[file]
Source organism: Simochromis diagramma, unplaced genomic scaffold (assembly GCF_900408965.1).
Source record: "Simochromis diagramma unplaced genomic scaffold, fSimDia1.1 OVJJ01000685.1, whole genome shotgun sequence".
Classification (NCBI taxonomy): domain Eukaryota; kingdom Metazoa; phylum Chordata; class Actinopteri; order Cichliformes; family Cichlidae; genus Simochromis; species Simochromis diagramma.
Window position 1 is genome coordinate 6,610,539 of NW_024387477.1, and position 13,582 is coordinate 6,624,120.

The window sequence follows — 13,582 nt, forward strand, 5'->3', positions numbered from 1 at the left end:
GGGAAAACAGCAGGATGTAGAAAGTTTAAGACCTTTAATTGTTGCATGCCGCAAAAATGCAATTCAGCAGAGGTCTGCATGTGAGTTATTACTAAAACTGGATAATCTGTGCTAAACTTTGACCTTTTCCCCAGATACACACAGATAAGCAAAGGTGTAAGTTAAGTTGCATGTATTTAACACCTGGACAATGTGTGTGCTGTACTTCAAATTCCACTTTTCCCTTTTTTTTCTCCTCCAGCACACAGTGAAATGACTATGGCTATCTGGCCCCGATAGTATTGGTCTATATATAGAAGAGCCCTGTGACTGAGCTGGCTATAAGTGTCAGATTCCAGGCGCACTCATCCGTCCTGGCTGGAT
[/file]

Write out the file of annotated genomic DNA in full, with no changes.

Source organism: Simochromis diagramma, unplaced genomic scaffold (assembly GCF_900408965.1).
Source record: "Simochromis diagramma unplaced genomic scaffold, fSimDia1.1 OVJJ01000685.1, whole genome shotgun sequence".
Classification (NCBI taxonomy): domain Eukaryota; kingdom Metazoa; phylum Chordata; class Actinopteri; order Cichliformes; family Cichlidae; genus Simochromis; species Simochromis diagramma.
Window position 1 is genome coordinate 6,610,539 of NW_024387477.1, and position 13,582 is coordinate 6,624,120.

The window sequence follows — 13,582 nt, forward strand, 5'->3', positions numbered from 1 at the left end:
GGGAAAACAGCAGGATGTAGAAAGTTTAAGACCTTTAATTGTTGCATGCCGCAAAAATGCAATTCAGCAGAGGTCTGCATGTGAGTTATTACTAAAACTGGATAATCTGTGCTAAACTTTGACCTTTTCCCCAGATACACACAGATAAGCAAAGGTGTAAGTTAAGTTGCATGTATTTAACACCTGGACAATGTGTGTGCTGTACTTCAAATTCCACTTTTCCCTTTTTTTTCTCCTCCAGCACACAGTGAAATGACTATGGCTATCTGGCCCCGATAGTATTGGTCTATATATAGAAGAGCCCTGTGACTGAGCTGGCTATAAGTGTCAGATTCCAGGCGCACTCATCCGTCCTGGCTGGAT